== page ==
I was a budding writer. Elizabeth [Alexander] doesn’t know this …. [B]ut when I was young, I was a passionate creative writer and sort of a poet. That’s how I would release myself. Whenever I was struggling in school, or didn’t want to go outside and deal with the nonsense of the neighborhood, I would write and write and write and write.

So this workshop and celebrating you all is important to me … because I think it was my writing that sort of prepared me for so much of what I’ve had to do in my life as an adult.

There it is again: the theme of poetry as preparation for a useful life, a serious life. Poetry as “release,” as escape from the daily struggle and “nonsense of the neighborhood.” “And when you write poetry,” the First Lady continues, “you’re not just expressing yourself. You’re also connecting to people …. Think about how you feel when you read a poem that really speaks to you; one that perfectly expresses what you’re thinking and feeling. When you read that, you feel understood, right? I know I do. You feel less alone. I know I do. You realize despite all our differences, there are so many human experiences and emotions that we share.”

And so on. The uplift theme continues for a few more minutes, honoring poetry as expression, connection, communication — and escape from the drudgery of daily life. Finding your authentic voice, tapping into your unique and truest feelings: this is the poet’s task. And Michelle Obama concludes by announcing, “I’m going to sit for the first session and hear a little bit, but we’ll probably get up while you keep going.” The reference is to her need to leave before long, together with her special guest, Mrs. Margarita Zavala, the First Lady of Mexico. These First Ladies have important things to do!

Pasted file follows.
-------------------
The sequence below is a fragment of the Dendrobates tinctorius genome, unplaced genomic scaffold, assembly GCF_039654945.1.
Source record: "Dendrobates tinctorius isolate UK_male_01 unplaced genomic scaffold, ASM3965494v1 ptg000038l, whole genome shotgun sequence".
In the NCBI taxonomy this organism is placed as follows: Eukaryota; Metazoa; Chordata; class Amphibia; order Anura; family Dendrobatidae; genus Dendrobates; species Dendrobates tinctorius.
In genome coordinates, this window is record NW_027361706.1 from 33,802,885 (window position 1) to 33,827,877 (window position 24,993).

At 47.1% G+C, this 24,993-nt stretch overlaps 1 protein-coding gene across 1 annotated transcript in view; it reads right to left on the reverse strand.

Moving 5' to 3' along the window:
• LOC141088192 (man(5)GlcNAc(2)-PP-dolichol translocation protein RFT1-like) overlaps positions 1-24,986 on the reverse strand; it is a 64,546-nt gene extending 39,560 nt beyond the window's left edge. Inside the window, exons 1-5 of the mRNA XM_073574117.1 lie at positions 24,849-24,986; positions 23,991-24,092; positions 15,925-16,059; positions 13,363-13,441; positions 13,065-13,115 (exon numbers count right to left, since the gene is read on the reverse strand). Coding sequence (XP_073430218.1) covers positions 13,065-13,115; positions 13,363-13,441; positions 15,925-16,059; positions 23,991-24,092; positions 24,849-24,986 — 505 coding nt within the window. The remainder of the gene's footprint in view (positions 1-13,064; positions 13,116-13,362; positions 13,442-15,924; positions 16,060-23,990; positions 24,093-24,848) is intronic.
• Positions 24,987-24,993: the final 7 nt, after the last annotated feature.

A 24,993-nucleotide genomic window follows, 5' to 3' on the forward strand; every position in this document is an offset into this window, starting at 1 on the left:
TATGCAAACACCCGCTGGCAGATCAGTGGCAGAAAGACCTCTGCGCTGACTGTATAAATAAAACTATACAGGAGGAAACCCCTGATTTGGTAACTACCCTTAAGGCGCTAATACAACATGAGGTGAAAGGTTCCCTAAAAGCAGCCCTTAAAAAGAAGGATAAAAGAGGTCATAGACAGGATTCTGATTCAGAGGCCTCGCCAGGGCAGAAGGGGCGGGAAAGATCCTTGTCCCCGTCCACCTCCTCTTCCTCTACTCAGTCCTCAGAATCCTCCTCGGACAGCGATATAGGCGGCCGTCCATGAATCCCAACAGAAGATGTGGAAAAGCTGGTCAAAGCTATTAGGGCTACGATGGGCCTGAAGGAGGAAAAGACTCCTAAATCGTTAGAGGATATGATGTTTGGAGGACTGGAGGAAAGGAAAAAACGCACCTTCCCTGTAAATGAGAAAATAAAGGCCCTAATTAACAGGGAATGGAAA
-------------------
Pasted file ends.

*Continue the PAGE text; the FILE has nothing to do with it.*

Poetry, we surmise from these introductory remarks, is essentially a teenager’s pastime. Writing and reading it can help our young people stay off the streets and express their better selves. But such self-expression, friends, has its limits: when we grow up, we must turn from poetry to things that matter — real things! Shades of the prison house, as Wordsworth put it in the great Immortality Ode, begin to close upon us. In the meantime, though, there is “finding your voice.” After some short statements by the “professionals,” of which more below, we are treated to readings of seven student poems. The first poem to be read is called “Belly Song”; it is “dedicated to my mother who has been diagnosed with kidney failure”:

Eight months you carried me
Morning sickness wasn’t ready,
Eight months you carried
But I, I will
Carry you as long as needed, sit
In my belly
For I shall hold you, sit
In my belly
To the song it sings for my heart
My belly song
Will cure your sickness
Cure you